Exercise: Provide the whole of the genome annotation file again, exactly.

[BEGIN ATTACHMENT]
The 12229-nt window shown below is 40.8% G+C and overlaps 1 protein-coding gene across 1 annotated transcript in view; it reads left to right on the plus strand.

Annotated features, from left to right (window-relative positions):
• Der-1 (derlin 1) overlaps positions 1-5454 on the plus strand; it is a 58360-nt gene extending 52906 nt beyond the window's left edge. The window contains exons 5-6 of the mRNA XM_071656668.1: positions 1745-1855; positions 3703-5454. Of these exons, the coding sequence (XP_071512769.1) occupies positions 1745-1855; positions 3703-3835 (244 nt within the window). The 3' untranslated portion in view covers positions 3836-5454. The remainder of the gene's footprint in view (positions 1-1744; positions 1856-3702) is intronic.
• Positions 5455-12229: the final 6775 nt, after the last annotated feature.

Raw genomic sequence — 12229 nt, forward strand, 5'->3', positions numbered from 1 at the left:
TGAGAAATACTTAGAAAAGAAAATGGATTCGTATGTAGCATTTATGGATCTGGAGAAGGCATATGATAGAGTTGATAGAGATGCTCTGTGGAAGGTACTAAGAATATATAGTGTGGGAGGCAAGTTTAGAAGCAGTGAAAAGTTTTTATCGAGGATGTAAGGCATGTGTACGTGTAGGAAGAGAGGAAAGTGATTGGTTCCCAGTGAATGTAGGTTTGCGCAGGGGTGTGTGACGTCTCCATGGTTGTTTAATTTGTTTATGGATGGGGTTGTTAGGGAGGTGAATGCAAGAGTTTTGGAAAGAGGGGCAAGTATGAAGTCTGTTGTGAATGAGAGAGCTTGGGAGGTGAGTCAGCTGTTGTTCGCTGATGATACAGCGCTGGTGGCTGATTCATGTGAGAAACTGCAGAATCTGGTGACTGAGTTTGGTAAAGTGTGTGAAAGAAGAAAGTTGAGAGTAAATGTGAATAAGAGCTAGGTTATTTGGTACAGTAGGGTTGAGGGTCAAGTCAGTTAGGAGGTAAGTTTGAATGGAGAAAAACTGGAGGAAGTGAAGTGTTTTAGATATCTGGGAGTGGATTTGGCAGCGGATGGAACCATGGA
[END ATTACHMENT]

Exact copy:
The 12229-nt window shown below is 40.8% G+C and overlaps 1 protein-coding gene across 1 annotated transcript in view; it reads left to right on the plus strand.

Annotated features, from left to right (window-relative positions):
• Der-1 (derlin 1) overlaps positions 1-5454 on the plus strand; it is a 58360-nt gene extending 52906 nt beyond the window's left edge. The window contains exons 5-6 of the mRNA XM_071656668.1: positions 1745-1855; positions 3703-5454. Of these exons, the coding sequence (XP_071512769.1) occupies positions 1745-1855; positions 3703-3835 (244 nt within the window). The 3' untranslated portion in view covers positions 3836-5454. The remainder of the gene's footprint in view (positions 1-1744; positions 1856-3702) is intronic.
• Positions 5455-12229: the final 6775 nt, after the last annotated feature.

Raw genomic sequence — 12229 nt, forward strand, 5'->3', positions numbered from 1 at the left:
TGAGAAATACTTAGAAAAGAAAATGGATTCGTATGTAGCATTTATGGATCTGGAGAAGGCATATGATAGAGTTGATAGAGATGCTCTGTGGAAGGTACTAAGAATATATAGTGTGGGAGGCAAGTTTAGAAGCAGTGAAAAGTTTTTATCGAGGATGTAAGGCATGTGTACGTGTAGGAAGAGAGGAAAGTGATTGGTTCCCAGTGAATGTAGGTTTGCGCAGGGGTGTGTGACGTCTCCATGGTTGTTTAATTTGTTTATGGATGGGGTTGTTAGGGAGGTGAATGCAAGAGTTTTGGAAAGAGGGGCAAGTATGAAGTCTGTTGTGAATGAGAGAGCTTGGGAGGTGAGTCAGCTGTTGTTCGCTGATGATACAGCGCTGGTGGCTGATTCATGTGAGAAACTGCAGAATCTGGTGACTGAGTTTGGTAAAGTGTGTGAAAGAAGAAAGTTGAGAGTAAATGTGAATAAGAGCTAGGTTATTTGGTACAGTAGGGTTGAGGGTCAAGTCAGTTAGGAGGTAAGTTTGAATGGAGAAAAACTGGAGGAAGTGAAGTGTTTTAGATATCTGGGAGTGGATTTGGCAGCGGATGGAACCATGGA